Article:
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NAP: General purpose or specialised processors?

Supplier: Advantech Australia By: Jasmine Harrison
23 June, 2010

The Network Applications Platform (NAP) is fast becoming the ubiquitous workhorse of both infrastructure and enterprise networks.

While NAPs often take on many guises, IP traffic is at the core of all applications. Maximising reuse and development efficiency, while creating innovate and feature rich solutions is crucial for success. This paper, part one in Advantech's Network Application Platform series, examines the challenges of processor selection.

We all have a tendency to look at the past through 'rose tinted spectacles'. The traditional networks all seemed so simple and straight forward. There were clear demarcation lines between the voice and data networks of the core infrastructure. Even as enterprise networks evolved from basic Ethernet backbones to major data centers and farms of webservers, the PBXs running the phone network were in a whole different world.

Each element and piece of equipment, whether a voice switch, DSLAM, router or PBX, was designed based on the type of traffic and physical interfaces required. Specialized boards, chipsets, software and connectors were all required. Architecting the platforms required all these elements to be considered and the hardware concerned nearly always required dedicated, discrete circuitry and support chips.

Next generation networks and convergence have changed the game significantly. As we move closer and closer towards the all IP network the distinctions between network elements are significantly more in software and application than the underlying hardware or interconnection media. This has lead to new challenges and design considerations.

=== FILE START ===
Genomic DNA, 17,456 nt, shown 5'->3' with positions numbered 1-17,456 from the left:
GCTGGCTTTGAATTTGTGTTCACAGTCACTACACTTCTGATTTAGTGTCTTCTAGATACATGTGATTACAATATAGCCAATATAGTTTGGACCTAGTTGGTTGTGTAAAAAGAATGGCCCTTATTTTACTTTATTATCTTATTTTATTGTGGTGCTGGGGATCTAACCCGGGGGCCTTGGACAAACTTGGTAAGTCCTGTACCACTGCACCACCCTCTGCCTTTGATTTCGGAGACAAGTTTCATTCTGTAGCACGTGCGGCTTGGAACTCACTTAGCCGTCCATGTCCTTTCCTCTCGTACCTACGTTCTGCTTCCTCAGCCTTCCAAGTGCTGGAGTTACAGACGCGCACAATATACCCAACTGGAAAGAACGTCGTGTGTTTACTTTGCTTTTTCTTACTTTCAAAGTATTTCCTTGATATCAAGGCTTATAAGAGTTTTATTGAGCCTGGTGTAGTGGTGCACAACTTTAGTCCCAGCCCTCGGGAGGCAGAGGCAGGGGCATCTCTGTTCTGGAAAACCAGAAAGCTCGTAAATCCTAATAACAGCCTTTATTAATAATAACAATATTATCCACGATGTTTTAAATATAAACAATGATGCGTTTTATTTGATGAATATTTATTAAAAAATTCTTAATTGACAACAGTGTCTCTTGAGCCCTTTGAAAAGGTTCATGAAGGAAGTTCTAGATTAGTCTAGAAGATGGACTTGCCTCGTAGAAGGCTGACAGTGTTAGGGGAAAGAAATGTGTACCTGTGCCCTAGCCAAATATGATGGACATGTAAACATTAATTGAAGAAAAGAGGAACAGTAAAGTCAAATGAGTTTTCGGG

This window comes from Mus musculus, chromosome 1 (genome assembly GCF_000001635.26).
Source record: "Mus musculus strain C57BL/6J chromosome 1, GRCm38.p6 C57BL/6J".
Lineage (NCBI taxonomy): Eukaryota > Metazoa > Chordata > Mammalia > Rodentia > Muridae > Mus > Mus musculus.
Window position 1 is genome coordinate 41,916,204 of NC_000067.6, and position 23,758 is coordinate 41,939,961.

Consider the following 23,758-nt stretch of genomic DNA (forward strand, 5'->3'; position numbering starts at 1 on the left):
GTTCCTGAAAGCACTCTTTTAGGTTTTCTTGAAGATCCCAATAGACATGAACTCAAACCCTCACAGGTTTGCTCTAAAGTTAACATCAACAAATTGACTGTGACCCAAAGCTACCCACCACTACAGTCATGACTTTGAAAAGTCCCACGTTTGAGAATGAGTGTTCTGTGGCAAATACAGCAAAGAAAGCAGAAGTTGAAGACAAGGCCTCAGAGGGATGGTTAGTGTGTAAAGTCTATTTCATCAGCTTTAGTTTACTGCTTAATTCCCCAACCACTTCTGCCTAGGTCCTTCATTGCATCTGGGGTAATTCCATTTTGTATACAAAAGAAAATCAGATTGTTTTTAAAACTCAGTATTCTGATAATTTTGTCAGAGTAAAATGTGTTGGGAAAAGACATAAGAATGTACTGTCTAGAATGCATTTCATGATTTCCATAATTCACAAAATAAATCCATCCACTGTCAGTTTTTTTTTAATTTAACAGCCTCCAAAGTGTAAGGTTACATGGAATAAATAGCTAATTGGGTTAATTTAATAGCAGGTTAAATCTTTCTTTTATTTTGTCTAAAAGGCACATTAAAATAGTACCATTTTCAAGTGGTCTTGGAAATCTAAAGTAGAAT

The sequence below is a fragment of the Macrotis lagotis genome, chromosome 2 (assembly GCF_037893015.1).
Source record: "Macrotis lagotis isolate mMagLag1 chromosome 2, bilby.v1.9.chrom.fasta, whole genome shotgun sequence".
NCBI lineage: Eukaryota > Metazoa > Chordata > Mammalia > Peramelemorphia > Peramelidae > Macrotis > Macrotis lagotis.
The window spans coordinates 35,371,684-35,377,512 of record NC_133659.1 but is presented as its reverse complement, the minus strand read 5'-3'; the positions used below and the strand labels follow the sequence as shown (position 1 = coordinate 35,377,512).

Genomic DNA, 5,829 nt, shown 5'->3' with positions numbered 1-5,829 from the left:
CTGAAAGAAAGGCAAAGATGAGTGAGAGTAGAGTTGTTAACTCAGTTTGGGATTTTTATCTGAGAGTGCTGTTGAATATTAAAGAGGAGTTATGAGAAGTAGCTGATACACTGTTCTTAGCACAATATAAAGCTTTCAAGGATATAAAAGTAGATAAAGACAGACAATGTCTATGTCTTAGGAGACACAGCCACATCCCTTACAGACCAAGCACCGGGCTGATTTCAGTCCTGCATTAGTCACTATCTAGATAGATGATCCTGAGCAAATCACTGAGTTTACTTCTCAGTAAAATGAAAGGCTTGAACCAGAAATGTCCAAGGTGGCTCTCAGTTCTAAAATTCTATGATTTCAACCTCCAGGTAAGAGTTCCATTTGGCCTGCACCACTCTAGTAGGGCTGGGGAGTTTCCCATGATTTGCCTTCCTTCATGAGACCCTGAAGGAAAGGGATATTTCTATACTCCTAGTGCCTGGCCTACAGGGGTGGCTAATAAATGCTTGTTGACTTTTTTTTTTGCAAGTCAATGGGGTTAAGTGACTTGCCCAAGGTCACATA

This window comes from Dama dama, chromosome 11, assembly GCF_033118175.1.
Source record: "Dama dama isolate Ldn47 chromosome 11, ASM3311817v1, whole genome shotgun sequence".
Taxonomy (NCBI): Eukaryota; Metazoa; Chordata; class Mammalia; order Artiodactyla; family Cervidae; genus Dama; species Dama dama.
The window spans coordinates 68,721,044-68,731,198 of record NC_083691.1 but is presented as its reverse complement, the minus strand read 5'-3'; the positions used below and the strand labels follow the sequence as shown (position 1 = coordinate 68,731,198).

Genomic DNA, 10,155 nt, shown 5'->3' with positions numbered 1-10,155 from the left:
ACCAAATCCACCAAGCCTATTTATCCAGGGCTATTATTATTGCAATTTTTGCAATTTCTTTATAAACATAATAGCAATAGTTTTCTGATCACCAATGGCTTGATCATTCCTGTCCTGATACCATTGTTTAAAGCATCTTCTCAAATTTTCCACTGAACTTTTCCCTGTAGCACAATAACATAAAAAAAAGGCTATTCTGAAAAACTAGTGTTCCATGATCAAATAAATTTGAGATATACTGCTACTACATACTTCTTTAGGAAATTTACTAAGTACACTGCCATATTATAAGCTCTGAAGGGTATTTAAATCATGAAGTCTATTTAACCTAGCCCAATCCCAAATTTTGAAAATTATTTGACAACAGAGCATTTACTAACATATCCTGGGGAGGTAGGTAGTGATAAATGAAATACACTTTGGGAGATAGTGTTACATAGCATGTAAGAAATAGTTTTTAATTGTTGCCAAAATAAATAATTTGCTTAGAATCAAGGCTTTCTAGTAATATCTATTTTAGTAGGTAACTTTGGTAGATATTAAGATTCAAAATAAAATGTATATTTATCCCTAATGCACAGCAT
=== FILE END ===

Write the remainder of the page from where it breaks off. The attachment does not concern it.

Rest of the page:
Architectural evolution
General purpose processors (GPPs) played a significant role in the underlying architecture of all communications equipment. GPPs however were always designed to be a flexible computing 'workhorse'. However, as the applications became more specific and demanding, new breeds of specialized processing engines began to emerge. With the data and voice elements of the network still separate two key devices were used to boost performance and capacities, the Digital Signal Processors (DSP) and Network Processors (NP).

The DSP catered to the specific needs of the voice network. The key application function was to handle the analogue signals. These needed to be converted backward and forward to digital, and relatively simple (linear) processing performed very rapidly. The mathematical engine was optimised towards greater performance for floating point operations as distinct from a GPPs primarily integer based core.

Yes, a GPP could do it but a DSP was more efficient, performant and cost effective. The other key difference between DSPs and GPPs is their deterministic nature. In time critical applications where delays, even in the milliseconds will be noticed, DSPs were the clear winner. When talking on the phone the conversation must be processed in real time where even minute delays will be noticed as  stuttering or gaps in the conversation.

Similar scenarios were applicable to the development of the Network processor. The early needs of switching and routing were handled through software running on a GPP. As the multilayered protocols became more complex the first processors dedicated to specific layers were created. The first key development was the Ethernet switch focusing on only the requirements of layer 2.

This led to a revolution in specialised chips and ASICs (Application Specific Integrated Circuits) each with specialised architectures, memory configurations and low level microcode, streamlined and optimised for the application and protocols for which it was designed. Again GPPs could manage the same tasks but the specialists did a better job. A GPP would need to apply 'brute force' which usually meant more processors and more power.

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